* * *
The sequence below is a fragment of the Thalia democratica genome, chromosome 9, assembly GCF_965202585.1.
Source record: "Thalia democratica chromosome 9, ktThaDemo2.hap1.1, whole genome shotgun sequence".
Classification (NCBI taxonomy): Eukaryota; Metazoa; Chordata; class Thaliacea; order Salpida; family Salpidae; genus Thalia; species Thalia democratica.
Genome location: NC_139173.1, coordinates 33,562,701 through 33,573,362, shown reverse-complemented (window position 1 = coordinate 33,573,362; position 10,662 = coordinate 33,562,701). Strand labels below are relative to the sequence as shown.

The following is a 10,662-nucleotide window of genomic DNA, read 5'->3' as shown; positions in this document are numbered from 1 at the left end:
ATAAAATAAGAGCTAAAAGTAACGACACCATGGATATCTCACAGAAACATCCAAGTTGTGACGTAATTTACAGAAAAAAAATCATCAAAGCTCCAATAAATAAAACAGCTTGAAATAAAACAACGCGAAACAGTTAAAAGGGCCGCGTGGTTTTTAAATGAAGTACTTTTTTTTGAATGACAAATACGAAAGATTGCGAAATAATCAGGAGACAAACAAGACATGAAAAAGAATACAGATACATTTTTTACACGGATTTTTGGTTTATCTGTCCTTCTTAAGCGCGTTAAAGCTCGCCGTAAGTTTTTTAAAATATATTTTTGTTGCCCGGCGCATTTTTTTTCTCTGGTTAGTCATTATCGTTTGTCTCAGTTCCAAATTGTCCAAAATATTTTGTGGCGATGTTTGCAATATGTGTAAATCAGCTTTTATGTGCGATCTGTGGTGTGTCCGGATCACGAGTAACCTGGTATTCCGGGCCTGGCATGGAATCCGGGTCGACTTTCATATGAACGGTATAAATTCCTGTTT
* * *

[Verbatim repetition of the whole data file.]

The sequence below is a fragment of the Thalia democratica genome, chromosome 9, assembly GCF_965202585.1.
Source record: "Thalia democratica chromosome 9, ktThaDemo2.hap1.1, whole genome shotgun sequence".
Classification (NCBI taxonomy): Eukaryota; Metazoa; Chordata; class Thaliacea; order Salpida; family Salpidae; genus Thalia; species Thalia democratica.
Genome location: NC_139173.1, coordinates 33,562,701 through 33,573,362, shown reverse-complemented (window position 1 = coordinate 33,573,362; position 10,662 = coordinate 33,562,701). Strand labels below are relative to the sequence as shown.

The following is a 10,662-nucleotide window of genomic DNA, read 5'->3' as shown; positions in this document are numbered from 1 at the left end:
ATAAAATAAGAGCTAAAAGTAACGACACCATGGATATCTCACAGAAACATCCAAGTTGTGACGTAATTTACAGAAAAAAAATCATCAAAGCTCCAATAAATAAAACAGCTTGAAATAAAACAACGCGAAACAGTTAAAAGGGCCGCGTGGTTTTTAAATGAAGTACTTTTTTTTGAATGACAAATACGAAAGATTGCGAAATAATCAGGAGACAAACAAGACATGAAAAAGAATACAGATACATTTTTTACACGGATTTTTGGTTTATCTGTCCTTCTTAAGCGCGTTAAAGCTCGCCGTAAGTTTTTTAAAATATATTTTTGTTGCCCGGCGCATTTTTTTTCTCTGGTTAGTCATTATCGTTTGTCTCAGTTCCAAATTGTCCAAAATATTTTGTGGCGATGTTTGCAATATGTGTAAATCAGCTTTTATGTGCGATCTGTGGTGTGTCCGGATCACGAGTAACCTGGTATTCCGGGCCTGGCATGGAATCCGGGTCGACTTTCATATGAACGGTATAAATTCCTGTTT